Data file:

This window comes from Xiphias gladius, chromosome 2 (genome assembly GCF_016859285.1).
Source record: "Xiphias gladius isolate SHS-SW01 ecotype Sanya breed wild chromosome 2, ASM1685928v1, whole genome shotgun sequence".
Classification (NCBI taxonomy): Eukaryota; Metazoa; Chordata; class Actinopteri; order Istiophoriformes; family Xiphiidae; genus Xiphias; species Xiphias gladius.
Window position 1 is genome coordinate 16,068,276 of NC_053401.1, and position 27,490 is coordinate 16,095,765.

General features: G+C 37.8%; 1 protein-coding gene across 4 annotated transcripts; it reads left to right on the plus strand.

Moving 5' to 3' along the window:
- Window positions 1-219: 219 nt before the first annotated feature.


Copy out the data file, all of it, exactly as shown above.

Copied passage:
This window comes from Xiphias gladius, chromosome 2 (genome assembly GCF_016859285.1).
Source record: "Xiphias gladius isolate SHS-SW01 ecotype Sanya breed wild chromosome 2, ASM1685928v1, whole genome shotgun sequence".
Classification (NCBI taxonomy): Eukaryota; Metazoa; Chordata; class Actinopteri; order Istiophoriformes; family Xiphiidae; genus Xiphias; species Xiphias gladius.
Window position 1 is genome coordinate 16,068,276 of NC_053401.1, and position 27,490 is coordinate 16,095,765.

General features: G+C 37.8%; 1 protein-coding gene across 4 annotated transcripts; it reads left to right on the plus strand.

Moving 5' to 3' along the window:
- Window positions 1-219: 219 nt before the first annotated feature.